“Lord, please grant me the faith and boldness of a little child.” Amen.

By Pat Browning

Le Messiah

(Day 21 in a 28-day series from First Bradenton)

How often do we submit to pray? We should submit ourselves to God more often. It seems we have a hard time humbling ourselves when it comes to prayer.

I also struggle with submitting or humbling myself to God during prayer. I would rush and complete a prayer and expect God to answer that insufficient prayer. I always wonder why I don’t feel God talking to me anymore, because I don’t take the time to actually speak to him. I don’t discipline to humble myself when I’m speaking to my Creator. I don’t submit nor act as if I really want to speak to him. I always give him half-finished prayers. I noticed that I use to only call on God when I’m in trouble and I realized I was in trouble. I notice my prayers weren’t submissive or humbling in any way, shape, or form. I started to do my research on how to submit to God during Prayer.

I realized I had to change this rabid form of prayer. This wasn’t even a Prayer; it was an “I’ll talk to you when I really need something” prayer. I noticed God deserves more respect when it comes to submissive/ submission Prayer. “Submission is not a dirty word; it is a liberating word. We are all under God’s protective authority, and we can only be free if we seek it and submit to it. Coming under authority is your protection. Living free is your opportunity to be all that God created you to be.” (Crosswalk Devotional)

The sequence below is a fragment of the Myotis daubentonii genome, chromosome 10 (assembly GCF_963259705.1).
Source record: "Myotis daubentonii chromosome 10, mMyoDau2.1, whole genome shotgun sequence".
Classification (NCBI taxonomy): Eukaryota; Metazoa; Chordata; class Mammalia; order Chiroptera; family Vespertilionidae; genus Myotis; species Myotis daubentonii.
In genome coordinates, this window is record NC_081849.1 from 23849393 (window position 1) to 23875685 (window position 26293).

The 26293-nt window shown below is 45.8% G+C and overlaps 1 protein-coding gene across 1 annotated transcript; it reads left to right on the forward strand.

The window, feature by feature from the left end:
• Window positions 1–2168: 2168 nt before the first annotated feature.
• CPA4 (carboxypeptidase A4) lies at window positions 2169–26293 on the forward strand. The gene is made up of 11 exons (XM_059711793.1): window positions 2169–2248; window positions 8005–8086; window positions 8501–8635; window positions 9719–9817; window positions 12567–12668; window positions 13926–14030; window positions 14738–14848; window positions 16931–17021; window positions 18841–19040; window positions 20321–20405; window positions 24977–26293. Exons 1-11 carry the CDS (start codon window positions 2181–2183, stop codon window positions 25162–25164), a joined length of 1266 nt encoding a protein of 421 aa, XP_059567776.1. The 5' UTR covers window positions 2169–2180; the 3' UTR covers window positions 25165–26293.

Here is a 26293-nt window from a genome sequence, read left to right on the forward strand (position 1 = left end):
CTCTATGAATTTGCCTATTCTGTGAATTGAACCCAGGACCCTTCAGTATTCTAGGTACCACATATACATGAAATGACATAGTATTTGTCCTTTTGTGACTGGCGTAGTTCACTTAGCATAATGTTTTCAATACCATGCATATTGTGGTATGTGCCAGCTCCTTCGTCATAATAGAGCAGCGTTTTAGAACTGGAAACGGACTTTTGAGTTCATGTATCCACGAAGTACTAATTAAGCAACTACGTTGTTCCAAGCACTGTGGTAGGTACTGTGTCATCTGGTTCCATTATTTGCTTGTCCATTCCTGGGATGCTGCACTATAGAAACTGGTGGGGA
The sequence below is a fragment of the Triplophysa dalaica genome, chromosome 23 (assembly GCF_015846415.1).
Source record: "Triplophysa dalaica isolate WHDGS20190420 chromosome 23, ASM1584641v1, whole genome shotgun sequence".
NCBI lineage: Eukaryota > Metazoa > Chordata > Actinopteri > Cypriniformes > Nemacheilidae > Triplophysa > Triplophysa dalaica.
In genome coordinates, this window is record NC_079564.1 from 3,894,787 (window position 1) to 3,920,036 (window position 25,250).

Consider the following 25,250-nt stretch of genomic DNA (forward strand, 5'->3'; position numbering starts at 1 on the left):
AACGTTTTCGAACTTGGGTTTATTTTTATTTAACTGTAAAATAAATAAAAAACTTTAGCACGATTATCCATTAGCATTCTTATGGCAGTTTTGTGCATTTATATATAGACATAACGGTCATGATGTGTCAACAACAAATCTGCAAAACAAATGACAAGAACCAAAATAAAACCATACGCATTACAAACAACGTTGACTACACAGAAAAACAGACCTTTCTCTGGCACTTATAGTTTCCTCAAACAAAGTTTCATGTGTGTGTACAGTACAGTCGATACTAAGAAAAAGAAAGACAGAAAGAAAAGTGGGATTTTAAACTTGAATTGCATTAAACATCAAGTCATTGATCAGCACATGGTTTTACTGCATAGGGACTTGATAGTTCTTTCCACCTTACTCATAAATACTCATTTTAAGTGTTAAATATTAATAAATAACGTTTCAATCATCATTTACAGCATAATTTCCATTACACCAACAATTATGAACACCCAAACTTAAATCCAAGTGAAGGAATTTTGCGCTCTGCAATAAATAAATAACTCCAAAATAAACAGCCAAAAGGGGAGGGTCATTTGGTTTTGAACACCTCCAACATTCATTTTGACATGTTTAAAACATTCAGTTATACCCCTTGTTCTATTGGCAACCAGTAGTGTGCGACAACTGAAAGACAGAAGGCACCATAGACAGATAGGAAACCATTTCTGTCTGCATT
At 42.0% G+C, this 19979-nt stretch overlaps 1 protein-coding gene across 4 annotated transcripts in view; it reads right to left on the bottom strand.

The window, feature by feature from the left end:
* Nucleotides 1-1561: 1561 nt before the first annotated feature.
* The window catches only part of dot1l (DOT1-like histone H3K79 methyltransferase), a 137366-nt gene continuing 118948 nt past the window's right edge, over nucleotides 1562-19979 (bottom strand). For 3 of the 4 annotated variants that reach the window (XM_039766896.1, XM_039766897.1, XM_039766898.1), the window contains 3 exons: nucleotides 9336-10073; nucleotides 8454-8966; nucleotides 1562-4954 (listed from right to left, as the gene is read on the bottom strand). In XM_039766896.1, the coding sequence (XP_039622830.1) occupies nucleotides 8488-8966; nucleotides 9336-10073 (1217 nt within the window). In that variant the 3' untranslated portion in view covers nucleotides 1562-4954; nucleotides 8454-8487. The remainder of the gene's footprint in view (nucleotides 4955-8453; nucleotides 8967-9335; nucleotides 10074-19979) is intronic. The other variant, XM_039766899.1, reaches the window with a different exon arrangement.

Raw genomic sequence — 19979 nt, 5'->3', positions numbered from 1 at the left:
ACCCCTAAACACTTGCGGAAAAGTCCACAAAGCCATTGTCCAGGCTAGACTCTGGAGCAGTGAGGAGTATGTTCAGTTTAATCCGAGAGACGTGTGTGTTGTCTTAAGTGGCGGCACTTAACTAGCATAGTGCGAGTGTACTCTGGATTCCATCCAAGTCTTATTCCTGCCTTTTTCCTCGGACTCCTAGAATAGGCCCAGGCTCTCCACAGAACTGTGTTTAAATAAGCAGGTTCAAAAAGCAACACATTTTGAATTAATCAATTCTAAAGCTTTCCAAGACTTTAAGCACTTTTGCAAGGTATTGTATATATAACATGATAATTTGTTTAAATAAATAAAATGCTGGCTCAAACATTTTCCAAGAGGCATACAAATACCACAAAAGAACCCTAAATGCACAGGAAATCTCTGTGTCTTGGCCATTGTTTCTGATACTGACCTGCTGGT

Do you submit to God in other ways than prayers? We need to submit to God in other ways than prayer, like how we live our everyday lives. Do you have trouble submitting/ humbling yourself to God? Sit and talk to God, one on one. Let him know your problems, and he will redeem you. He will show exactly what you need to do. God needs to be in authority of our lives.

Pray for us, for we are sure that we have a clear conscience, desiring to act honorably in all things. I urge you the more earnestly to do this in order that I may be restored to you the sooner. Hebrews 13:17

Submit yourselves therefore to God. Resist the devil, and he will flee from you. James 4:7

By Shanti M. Washington

Difficulty in Submission

(Day 19 in a 28-day series from First Bradenton)